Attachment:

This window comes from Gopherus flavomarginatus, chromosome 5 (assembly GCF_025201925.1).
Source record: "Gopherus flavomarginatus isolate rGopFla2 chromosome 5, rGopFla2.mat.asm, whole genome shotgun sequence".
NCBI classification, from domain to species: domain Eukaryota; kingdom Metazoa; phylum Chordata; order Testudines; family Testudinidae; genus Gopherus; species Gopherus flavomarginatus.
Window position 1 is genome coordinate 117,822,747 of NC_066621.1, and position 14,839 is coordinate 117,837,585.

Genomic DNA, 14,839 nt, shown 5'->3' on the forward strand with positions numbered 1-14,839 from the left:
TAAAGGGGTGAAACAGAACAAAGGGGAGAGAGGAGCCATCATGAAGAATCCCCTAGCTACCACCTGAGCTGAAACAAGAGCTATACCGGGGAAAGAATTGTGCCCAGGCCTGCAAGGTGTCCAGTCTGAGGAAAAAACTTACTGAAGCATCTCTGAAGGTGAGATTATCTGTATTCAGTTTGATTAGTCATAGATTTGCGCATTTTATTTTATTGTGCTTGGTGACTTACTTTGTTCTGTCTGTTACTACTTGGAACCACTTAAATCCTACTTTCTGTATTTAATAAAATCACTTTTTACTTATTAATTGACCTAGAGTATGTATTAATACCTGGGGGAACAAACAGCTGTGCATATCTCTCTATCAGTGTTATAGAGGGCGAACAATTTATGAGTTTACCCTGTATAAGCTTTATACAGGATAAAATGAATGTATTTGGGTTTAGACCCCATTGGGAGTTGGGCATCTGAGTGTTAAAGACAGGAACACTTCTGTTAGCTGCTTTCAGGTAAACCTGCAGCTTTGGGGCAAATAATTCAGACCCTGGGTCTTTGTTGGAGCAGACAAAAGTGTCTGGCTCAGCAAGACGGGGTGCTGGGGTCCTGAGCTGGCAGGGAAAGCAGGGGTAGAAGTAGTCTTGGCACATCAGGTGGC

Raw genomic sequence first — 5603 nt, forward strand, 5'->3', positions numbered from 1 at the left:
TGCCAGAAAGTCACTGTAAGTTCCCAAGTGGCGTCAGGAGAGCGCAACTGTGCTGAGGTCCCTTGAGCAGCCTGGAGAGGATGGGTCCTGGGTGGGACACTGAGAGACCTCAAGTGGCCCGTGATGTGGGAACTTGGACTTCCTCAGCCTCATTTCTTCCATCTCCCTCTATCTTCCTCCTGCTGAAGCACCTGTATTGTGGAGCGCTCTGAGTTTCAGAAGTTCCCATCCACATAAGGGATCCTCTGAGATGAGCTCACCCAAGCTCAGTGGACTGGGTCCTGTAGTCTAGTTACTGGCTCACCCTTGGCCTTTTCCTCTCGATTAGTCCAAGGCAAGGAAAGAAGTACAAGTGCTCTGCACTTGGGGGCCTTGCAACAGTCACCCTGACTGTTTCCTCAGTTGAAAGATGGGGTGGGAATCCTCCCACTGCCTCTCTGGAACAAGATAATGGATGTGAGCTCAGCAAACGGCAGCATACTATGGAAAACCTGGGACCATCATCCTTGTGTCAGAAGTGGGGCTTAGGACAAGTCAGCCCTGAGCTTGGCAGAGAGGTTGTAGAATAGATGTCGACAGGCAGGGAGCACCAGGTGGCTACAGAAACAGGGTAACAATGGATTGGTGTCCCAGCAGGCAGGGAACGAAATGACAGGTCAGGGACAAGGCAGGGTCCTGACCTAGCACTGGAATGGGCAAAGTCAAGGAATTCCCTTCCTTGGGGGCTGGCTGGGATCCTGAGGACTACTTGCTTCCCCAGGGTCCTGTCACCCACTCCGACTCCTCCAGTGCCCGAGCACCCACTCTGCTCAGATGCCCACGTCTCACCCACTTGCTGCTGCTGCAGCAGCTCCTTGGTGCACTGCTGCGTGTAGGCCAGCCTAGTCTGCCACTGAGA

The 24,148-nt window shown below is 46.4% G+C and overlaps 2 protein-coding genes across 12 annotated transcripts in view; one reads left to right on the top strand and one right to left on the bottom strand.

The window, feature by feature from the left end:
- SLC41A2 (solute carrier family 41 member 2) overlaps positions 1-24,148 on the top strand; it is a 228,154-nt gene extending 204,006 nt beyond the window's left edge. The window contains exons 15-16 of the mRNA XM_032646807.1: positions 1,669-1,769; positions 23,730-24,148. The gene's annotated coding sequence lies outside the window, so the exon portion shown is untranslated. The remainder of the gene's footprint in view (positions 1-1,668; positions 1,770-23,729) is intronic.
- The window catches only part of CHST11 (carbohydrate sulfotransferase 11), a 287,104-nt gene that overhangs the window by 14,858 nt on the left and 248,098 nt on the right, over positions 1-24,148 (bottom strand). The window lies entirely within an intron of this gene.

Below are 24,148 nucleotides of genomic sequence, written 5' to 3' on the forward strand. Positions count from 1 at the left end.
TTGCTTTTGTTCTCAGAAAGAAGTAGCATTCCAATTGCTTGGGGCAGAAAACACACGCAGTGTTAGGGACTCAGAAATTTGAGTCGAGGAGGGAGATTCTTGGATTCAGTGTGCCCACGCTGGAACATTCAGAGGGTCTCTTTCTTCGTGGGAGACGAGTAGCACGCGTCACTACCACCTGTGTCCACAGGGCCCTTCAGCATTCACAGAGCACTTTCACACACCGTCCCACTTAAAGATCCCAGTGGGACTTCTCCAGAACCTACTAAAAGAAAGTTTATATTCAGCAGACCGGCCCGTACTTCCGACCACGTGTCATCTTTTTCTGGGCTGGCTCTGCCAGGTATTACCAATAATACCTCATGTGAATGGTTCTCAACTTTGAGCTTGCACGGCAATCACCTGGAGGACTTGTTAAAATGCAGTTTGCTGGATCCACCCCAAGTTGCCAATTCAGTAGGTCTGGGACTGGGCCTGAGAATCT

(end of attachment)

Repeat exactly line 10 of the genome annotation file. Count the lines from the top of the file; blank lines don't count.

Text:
The window, feature by feature from the left end: